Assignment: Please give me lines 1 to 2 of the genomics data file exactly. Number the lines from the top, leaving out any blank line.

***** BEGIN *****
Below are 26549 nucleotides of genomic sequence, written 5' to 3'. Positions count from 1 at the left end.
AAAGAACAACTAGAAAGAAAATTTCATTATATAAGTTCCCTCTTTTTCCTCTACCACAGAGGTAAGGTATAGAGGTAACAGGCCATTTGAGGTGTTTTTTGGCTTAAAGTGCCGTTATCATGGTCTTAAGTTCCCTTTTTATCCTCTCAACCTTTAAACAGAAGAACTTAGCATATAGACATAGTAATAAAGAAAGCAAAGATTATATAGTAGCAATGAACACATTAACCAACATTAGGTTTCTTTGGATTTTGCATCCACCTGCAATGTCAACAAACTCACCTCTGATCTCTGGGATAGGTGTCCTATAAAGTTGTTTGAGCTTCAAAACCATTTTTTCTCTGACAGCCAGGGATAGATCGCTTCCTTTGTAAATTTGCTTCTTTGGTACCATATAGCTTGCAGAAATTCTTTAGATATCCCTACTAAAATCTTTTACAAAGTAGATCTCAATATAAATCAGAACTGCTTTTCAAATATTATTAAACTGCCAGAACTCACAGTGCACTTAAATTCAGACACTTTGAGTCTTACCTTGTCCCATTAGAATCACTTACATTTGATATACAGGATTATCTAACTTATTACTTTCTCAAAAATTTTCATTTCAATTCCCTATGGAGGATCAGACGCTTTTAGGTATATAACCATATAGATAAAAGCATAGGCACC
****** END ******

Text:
Below are 26549 nucleotides of genomic sequence, written 5' to 3'. Positions count from 1 at the left end.
AAAGAACAACTAGAAAGAAAATTTCATTATATAAGTTCCCTCTTTTTCCTCTACCACAGAGGTAAGGTATAGAGGTAACAGGCCATTTGAGGTGTTTTTTGGCTTAAAGTGCCGTTATCATGGTCTTAAGTTCCCTTTTTATCCTCTCAACCTTTAAACAGAAGAACTTAGCATATAGACATAGTAATAAAGAAAGCAAAGATTATATAGTAGCAATGAACACATTAACCAACATTAGGTTTCTTTGGATTTTGCATCCACCTGCAATGTCAACAAACTCACCTCTGATCTCTGGGATAGGTGTCCTATAAAGTTGTTTGAGCTTCAAAACCATTTTTTCTCTGACAGCCAGGGATAGATCGCTTCCTTTGTAAATTTGCTTCTTTGGTACCATATAGCTTGCAGAAATTCTTTAGATATCCCTACTAAAATCTTTTACAAAGTAGATCTCAATATAAATCAGAACTGCTTTTCAAATATTATTAAACTGCCAGAACTCACAGTGCACTTAAATTCAGACACTTTGAGTCTTACCTTGTCCCATTAGAATCACTTACATTTGATATACAGGATTATCTAACTTATTACTTTCTCAAAAATTTTCATTTCAATTCCCTATGGAGGATCAGACGCTTTTAGGTATATAACCATATAGATAAAAGCATAGGCACC